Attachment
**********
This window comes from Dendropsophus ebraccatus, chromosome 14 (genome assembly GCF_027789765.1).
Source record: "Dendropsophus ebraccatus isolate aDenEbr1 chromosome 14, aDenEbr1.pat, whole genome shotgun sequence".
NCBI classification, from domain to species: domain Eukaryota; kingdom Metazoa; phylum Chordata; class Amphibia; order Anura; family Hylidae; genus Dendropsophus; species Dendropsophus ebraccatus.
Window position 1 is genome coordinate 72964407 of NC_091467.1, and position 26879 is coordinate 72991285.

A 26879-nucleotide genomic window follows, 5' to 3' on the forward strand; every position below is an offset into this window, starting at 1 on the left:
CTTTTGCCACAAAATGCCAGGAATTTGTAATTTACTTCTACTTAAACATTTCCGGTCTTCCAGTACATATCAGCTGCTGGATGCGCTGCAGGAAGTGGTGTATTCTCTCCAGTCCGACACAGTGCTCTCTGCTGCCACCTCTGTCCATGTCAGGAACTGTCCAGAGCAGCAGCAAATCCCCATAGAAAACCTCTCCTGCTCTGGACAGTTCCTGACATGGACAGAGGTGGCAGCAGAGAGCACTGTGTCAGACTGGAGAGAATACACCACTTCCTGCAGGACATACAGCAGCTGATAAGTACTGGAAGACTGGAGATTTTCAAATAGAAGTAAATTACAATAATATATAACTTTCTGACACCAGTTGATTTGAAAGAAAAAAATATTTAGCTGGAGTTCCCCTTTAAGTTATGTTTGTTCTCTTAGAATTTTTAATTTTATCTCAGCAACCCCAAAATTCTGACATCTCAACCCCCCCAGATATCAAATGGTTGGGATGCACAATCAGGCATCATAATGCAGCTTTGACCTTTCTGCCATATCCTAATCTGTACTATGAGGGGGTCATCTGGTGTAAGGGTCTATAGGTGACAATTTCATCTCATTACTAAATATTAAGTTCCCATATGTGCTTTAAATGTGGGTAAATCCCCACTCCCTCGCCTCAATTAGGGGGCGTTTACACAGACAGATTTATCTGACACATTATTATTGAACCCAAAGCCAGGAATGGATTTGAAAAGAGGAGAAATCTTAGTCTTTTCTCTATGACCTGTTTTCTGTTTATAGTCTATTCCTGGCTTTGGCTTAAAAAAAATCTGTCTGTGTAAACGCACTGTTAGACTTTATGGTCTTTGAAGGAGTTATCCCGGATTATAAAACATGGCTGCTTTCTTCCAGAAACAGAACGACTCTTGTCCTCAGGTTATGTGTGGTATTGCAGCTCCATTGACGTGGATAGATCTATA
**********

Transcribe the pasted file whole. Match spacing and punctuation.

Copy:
This window comes from Dendropsophus ebraccatus, chromosome 14 (genome assembly GCF_027789765.1).
Source record: "Dendropsophus ebraccatus isolate aDenEbr1 chromosome 14, aDenEbr1.pat, whole genome shotgun sequence".
NCBI classification, from domain to species: domain Eukaryota; kingdom Metazoa; phylum Chordata; class Amphibia; order Anura; family Hylidae; genus Dendropsophus; species Dendropsophus ebraccatus.
Window position 1 is genome coordinate 72964407 of NC_091467.1, and position 26879 is coordinate 72991285.

A 26879-nucleotide genomic window follows, 5' to 3' on the forward strand; every position below is an offset into this window, starting at 1 on the left:
CTTTTGCCACAAAATGCCAGGAATTTGTAATTTACTTCTACTTAAACATTTCCGGTCTTCCAGTACATATCAGCTGCTGGATGCGCTGCAGGAAGTGGTGTATTCTCTCCAGTCCGACACAGTGCTCTCTGCTGCCACCTCTGTCCATGTCAGGAACTGTCCAGAGCAGCAGCAAATCCCCATAGAAAACCTCTCCTGCTCTGGACAGTTCCTGACATGGACAGAGGTGGCAGCAGAGAGCACTGTGTCAGACTGGAGAGAATACACCACTTCCTGCAGGACATACAGCAGCTGATAAGTACTGGAAGACTGGAGATTTTCAAATAGAAGTAAATTACAATAATATATAACTTTCTGACACCAGTTGATTTGAAAGAAAAAAATATTTAGCTGGAGTTCCCCTTTAAGTTATGTTTGTTCTCTTAGAATTTTTAATTTTATCTCAGCAACCCCAAAATTCTGACATCTCAACCCCCCCAGATATCAAATGGTTGGGATGCACAATCAGGCATCATAATGCAGCTTTGACCTTTCTGCCATATCCTAATCTGTACTATGAGGGGGTCATCTGGTGTAAGGGTCTATAGGTGACAATTTCATCTCATTACTAAATATTAAGTTCCCATATGTGCTTTAAATGTGGGTAAATCCCCACTCCCTCGCCTCAATTAGGGGGCGTTTACACAGACAGATTTATCTGACACATTATTATTGAACCCAAAGCCAGGAATGGATTTGAAAAGAGGAGAAATCTTAGTCTTTTCTCTATGACCTGTTTTCTGTTTATAGTCTATTCCTGGCTTTGGCTTAAAAAAAATCTGTCTGTGTAAACGCACTGTTAGACTTTATGGTCTTTGAAGGAGTTATCCCGGATTATAAAACATGGCTGCTTTCTTCCAGAAACAGAACGACTCTTGTCCTCAGGTTATGTGTGGTATTGCAGCTCCATTGACGTGGATAGATCTATA